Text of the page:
Machiko’s eyes narrowed and followed his gaze. She gave a knowing nod. “Of course, husband. Right away.” She left swiftly, closing the door behind her.
“Your presence was requested some time ago,” Kanpeki said.
The darkness swirled and coalesced, the lights somehow dimming of their own accord. There was a presence in the room suddenly, blossoming as if it were some terrible flower. My apologies, son of my friend, a hissing voice whispered in his ear. I have had pressing matters of my own to which I had to attend.
Kanpeki frowned at the thought. “Is it anything I should be aware of?”
No, the Shadow Dragon said, its tone bemused. Not any longer.
That troubled Kanpeki, but it was the least of his problems at present. “You know what I have been doing, of course.”
Supporting the scion of the Iweko line, the creature replied. The younger one.
“Do you know much of Shibatsu?” Kanpeki asked.
Enough to know that it does not interest me to be in his presence, the Shadow Dragon answered. That one is far too much like his mother for my tastes.
That drew a chuckle from Kanpeki. “Do you fear him?”
There is nothing mortal that I fear, the dragon replied. There was no suggestion of indignation in its tone, but then Kanpeki had never truly witnessed any emotion from the creature other than amusement or perhaps mild irritation.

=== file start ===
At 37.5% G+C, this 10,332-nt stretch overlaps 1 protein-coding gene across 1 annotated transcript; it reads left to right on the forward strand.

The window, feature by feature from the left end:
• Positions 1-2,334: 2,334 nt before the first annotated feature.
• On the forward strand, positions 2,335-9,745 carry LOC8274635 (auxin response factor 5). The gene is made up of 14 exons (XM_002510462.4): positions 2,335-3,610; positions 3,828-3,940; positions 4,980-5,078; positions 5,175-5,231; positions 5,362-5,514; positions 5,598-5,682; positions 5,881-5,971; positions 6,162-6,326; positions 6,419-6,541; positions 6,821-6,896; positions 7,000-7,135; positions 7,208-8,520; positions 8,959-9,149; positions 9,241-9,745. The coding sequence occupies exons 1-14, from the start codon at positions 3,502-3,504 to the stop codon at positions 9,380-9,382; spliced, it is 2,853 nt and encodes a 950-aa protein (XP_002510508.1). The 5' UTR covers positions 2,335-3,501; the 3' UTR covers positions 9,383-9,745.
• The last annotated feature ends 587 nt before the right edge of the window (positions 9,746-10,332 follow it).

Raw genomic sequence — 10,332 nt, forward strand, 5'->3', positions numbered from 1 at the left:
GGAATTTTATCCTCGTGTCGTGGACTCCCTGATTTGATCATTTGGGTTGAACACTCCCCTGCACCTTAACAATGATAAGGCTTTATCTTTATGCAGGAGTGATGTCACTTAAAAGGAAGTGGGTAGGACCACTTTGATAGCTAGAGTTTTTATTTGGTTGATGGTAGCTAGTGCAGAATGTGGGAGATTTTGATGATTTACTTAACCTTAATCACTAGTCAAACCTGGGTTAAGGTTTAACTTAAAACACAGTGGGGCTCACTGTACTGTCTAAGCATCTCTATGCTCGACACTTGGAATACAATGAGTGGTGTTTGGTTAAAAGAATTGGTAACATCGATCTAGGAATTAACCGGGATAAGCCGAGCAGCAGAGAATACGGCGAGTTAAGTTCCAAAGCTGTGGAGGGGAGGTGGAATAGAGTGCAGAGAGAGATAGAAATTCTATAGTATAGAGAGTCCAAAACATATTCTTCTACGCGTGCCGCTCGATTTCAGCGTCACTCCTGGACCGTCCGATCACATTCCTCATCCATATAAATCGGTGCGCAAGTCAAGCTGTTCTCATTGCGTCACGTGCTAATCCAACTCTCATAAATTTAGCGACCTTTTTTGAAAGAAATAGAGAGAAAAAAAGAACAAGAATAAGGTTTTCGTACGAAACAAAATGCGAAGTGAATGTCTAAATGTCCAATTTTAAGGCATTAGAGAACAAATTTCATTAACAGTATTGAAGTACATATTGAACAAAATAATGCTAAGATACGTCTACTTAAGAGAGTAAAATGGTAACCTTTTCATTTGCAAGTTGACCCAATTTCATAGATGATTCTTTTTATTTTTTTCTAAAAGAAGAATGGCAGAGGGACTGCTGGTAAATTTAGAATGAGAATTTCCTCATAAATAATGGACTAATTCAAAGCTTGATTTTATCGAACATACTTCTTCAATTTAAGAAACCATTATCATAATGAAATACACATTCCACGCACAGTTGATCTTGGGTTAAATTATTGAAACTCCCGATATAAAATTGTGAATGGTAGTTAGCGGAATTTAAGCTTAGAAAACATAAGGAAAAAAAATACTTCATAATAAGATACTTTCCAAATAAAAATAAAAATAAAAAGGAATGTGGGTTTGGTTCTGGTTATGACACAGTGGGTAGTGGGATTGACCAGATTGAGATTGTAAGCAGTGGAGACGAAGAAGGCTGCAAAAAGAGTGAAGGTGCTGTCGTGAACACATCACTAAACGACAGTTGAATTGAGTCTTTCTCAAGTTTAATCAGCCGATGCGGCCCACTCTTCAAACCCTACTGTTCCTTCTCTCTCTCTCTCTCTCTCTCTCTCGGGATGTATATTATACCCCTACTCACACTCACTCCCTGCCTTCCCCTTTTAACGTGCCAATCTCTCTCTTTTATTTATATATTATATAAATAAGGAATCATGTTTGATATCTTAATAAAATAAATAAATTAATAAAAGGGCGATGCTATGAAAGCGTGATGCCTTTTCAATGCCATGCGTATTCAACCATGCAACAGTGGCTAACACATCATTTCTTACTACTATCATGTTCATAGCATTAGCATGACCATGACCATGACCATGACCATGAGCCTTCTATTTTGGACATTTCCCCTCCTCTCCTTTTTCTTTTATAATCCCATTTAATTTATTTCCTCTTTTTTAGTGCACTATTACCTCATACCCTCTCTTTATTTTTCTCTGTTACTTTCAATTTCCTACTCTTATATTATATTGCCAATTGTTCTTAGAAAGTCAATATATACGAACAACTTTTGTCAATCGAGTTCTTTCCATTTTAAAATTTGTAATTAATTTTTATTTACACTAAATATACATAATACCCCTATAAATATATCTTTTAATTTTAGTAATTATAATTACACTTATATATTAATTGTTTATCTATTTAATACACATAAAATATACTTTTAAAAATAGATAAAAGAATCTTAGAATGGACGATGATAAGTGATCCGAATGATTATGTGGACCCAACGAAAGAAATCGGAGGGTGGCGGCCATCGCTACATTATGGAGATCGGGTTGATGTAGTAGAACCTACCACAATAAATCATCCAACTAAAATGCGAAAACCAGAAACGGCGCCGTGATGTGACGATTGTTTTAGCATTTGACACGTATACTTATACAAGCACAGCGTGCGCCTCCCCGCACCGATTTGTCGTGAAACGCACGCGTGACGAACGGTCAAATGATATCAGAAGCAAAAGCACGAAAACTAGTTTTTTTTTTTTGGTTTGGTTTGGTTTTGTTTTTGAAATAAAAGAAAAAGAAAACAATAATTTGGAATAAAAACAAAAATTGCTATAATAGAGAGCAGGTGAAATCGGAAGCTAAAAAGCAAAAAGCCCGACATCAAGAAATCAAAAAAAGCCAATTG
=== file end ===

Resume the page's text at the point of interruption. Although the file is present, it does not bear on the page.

“It is regarding the heirs that I wish to speak,” Kanpeki said, his voice quieting. “You served my father well, as you have served me, and I am grateful for the expertise that your… minions… bring to my clan.”
It is of course my exquisite pleasure, the dragon said, its tone once again bemused.
“I have a task that will be difficult even for you,” Kanpeki said. “I need you to kill Shibatsu-sama’s brother, Iweko Seiken.”
How very audacious of you, the creature said. Your father would be most proud.
“Will you do it?” Kanpeki pressed.
No. I will not.
The Spider Clan Champion considered the reply for a moment. “Why not?”
Seiken is a witless buffoon. Should he take the throne, it will be far simpler for me and mine to operate. He will never even know the difference.
Kanpeki clenched his teeth. “And if he destroys the Spider altogether?”
The Dragon considered for a moment. I do not believe that will happen. I do not believe he will take the throne at all, but his death would be a catalyst for much darker times. Regardless, men like him in power is a most beneficial thing.
The Spider Champion’s mood darkened. “I hope that you are correct. And you should hope that too.”
The dragon chuckled. You are your father’s son.
* * *
The Temple to the Dark God was well hidden, far from the prying eyes of even the most adventurous Tsuruchi scout. It was here, of all the many places that Kanpeki offered prayers to his father, that he felt closest to him. He had been little more than a toddler when his father has ascended to become the true Lord of Jigoku, when he had cast aside his mortal life and struck a bargain with the Divine Empress in order to secure a future for Kanpeki and all those who followed him. Daigotsu had been a man unlike any other, a man such as had not been seen since the dawn of the Empire.